Release Date: December 12th, 1986
Directed by: Michael Ritchie
Written by: Dennis Feldman
Music by: Michel Colombier, John Barry
Cast: Eddie Murphy, Charlotte Lewis, Charles Dance, J. L. Reate, Victor Wong, James Hong, Randall “Tex” Cobb, Tiger Chung Lee, Pons Maar, Frank Welker (voice)
Eddie Murphy Productions, Industrial Light & Magic, Paramount Pictures, 94 Minutes
“Only a man whose heart is pure can wield the knife, and only a man whose ass is narrow can get down these steps. And if mine’s is such an ass, then I shall have it.” – Chandler Jarrell
Well, this didn’t age well.
The Golden Child is one of those movies you used to love when you were a kid but seeing it decades later leads to disappointment, as it doesn’t live up to your memories.
Now that’s not to say that this is a crappy movie, it’s just an overly hokey one that feels immensely outdated where the jokes don’t land in the same way they once did and for the most part, you’re just kind of waiting for it to wrap up.
Sure, Eddie Murphy is enjoyable in the film and I also always dig Charles Dance playing a villain but the story and its pacing were really sloppy.
This was a movie that did a lot of weird shit just to do weird shit. Frankly, I’m not sure why the villain’s henchmen were so goofy. I mean you have a guy that looks like a monkey for no real reason. Just save on some money and cut those facial prosthetic effects out of the film unless they serve some sort of narrative purpose other than creating a quick, bizarre gag that fizzled out almost immediately but then had to be stretched over the duration of the film. I’m also not sure why Randall “Tex” Cobb had to wear weird forehead prosthetics either.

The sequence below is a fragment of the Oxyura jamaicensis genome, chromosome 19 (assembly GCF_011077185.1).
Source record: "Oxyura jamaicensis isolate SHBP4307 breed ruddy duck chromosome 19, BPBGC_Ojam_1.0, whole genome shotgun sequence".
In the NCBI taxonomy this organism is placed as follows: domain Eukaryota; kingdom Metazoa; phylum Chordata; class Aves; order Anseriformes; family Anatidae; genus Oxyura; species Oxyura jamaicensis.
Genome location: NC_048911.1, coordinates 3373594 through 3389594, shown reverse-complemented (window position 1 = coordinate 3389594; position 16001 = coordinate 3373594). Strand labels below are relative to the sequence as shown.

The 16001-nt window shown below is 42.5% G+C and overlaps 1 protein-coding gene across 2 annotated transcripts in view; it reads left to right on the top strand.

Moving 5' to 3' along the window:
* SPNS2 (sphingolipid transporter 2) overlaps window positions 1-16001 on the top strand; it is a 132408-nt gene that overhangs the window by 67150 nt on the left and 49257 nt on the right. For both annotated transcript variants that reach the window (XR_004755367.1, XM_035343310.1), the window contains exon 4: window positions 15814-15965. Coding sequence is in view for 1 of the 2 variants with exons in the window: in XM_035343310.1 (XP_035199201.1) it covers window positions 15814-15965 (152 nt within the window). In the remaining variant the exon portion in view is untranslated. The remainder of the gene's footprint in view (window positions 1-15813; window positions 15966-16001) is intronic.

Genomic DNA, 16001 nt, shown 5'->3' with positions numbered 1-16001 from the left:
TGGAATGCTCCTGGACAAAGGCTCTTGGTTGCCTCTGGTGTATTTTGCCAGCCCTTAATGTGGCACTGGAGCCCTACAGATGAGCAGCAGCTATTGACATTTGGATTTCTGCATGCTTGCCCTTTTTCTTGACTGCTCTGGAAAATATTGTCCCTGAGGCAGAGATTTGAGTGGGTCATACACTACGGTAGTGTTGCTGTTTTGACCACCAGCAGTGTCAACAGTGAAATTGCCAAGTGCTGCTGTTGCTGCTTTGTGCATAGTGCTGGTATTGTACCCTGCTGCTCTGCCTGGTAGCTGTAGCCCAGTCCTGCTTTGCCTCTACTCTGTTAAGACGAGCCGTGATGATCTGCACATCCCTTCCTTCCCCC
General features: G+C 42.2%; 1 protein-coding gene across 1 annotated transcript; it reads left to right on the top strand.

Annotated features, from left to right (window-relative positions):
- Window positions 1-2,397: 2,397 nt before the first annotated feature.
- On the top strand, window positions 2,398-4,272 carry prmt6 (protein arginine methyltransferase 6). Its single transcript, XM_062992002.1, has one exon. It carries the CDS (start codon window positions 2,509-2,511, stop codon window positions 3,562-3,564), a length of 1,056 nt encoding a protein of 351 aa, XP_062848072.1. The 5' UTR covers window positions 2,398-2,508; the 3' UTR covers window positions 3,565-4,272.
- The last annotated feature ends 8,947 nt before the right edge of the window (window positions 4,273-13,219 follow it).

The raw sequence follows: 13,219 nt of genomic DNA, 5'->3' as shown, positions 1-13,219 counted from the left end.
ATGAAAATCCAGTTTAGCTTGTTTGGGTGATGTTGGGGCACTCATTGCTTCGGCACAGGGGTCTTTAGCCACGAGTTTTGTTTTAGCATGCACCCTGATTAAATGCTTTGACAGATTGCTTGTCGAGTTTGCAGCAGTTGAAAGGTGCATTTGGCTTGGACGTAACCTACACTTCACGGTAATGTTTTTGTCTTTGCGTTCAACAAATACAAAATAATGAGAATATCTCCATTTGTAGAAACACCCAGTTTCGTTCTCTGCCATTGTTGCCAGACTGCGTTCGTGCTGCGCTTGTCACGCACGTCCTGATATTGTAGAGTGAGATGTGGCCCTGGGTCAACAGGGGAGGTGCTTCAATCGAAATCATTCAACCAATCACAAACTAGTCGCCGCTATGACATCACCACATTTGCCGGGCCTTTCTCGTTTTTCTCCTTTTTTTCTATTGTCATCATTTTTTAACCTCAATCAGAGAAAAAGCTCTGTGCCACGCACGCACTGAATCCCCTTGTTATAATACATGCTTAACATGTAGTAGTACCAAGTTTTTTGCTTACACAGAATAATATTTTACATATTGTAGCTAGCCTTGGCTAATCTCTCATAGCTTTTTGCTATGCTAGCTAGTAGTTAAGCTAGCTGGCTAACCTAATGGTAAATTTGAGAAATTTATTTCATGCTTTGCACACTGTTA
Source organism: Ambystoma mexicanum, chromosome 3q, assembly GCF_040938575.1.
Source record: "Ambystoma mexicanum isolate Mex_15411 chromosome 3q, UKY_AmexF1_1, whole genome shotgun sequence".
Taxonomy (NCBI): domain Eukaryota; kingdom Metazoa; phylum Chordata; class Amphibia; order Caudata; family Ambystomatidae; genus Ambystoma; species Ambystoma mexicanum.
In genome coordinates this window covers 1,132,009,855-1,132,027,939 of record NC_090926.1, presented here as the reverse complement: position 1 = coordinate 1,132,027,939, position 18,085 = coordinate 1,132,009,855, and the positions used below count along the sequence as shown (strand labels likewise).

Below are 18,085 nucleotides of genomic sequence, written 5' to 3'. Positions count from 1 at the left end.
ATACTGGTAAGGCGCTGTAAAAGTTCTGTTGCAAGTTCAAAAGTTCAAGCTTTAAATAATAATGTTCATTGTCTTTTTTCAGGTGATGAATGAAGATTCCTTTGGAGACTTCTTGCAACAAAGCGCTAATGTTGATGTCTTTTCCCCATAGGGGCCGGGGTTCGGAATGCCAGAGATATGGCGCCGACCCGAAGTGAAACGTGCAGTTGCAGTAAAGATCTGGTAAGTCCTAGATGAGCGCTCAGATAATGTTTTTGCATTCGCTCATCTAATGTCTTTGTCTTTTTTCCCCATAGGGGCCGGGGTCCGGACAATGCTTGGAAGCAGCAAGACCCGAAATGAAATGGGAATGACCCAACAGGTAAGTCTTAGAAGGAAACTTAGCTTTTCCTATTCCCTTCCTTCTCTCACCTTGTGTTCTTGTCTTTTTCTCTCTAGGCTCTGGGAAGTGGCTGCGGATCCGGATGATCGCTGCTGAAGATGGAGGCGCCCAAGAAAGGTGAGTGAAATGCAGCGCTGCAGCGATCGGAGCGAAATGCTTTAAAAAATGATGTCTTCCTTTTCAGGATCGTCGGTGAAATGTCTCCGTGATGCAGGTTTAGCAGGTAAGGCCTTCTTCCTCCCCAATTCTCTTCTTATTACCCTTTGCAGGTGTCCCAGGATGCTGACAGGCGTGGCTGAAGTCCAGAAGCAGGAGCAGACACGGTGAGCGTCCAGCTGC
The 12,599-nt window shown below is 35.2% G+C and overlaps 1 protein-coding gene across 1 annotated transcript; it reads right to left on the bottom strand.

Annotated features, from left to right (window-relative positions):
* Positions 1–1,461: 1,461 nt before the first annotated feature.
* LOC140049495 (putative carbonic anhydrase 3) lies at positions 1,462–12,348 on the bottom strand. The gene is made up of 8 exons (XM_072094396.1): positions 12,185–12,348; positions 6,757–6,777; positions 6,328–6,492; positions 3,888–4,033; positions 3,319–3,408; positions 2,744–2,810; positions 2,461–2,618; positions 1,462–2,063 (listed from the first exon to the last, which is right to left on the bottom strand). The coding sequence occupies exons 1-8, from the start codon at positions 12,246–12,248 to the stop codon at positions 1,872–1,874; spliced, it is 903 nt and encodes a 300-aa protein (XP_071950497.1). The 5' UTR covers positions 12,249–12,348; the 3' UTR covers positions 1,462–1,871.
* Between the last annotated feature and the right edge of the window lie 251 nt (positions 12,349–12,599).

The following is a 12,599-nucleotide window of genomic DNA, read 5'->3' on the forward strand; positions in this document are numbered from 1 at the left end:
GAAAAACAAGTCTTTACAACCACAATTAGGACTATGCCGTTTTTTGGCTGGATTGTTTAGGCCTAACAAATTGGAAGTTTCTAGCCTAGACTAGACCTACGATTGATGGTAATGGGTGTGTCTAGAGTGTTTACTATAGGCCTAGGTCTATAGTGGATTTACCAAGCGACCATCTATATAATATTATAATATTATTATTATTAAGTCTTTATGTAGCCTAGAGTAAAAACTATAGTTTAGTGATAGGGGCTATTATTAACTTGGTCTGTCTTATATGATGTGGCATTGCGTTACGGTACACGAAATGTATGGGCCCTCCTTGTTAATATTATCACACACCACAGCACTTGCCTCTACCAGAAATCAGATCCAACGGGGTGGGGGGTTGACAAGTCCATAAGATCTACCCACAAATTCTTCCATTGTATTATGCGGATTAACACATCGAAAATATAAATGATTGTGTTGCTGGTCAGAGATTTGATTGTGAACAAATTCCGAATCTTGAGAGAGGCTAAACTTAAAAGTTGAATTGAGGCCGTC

Additionally, even though the effects work was handled by Industrial Light & Magic, the company born out of Star Wars, they aren’t very good, even for the time. I remember, even as a kid, I wasn’t all that impressed with the demon fight at the end. The flaws are also made more apparent by how the effects shots are all obscured by the immense glare of the sun or fake fog that exists in effects shots but then it’s absent when a shot cuts quickly to Eddie Murphy. But I can excuse it, as ILM was really experimenting with a lot of different special effects tech in an effort to get where they did by the time Jurassic Park rolled around seven years later.
In the end, this is a film that only really works because of Eddie Murphy’s charm. It’s strange and somewhat of a mess but if you have the nostalgia bug for this flick, it’ll probably still play okay. For those who have no memories or feelings about this movie, you might want to skip it.
Pairs well with: other Eddie Murphy comedies from the ’80s and early ’90s.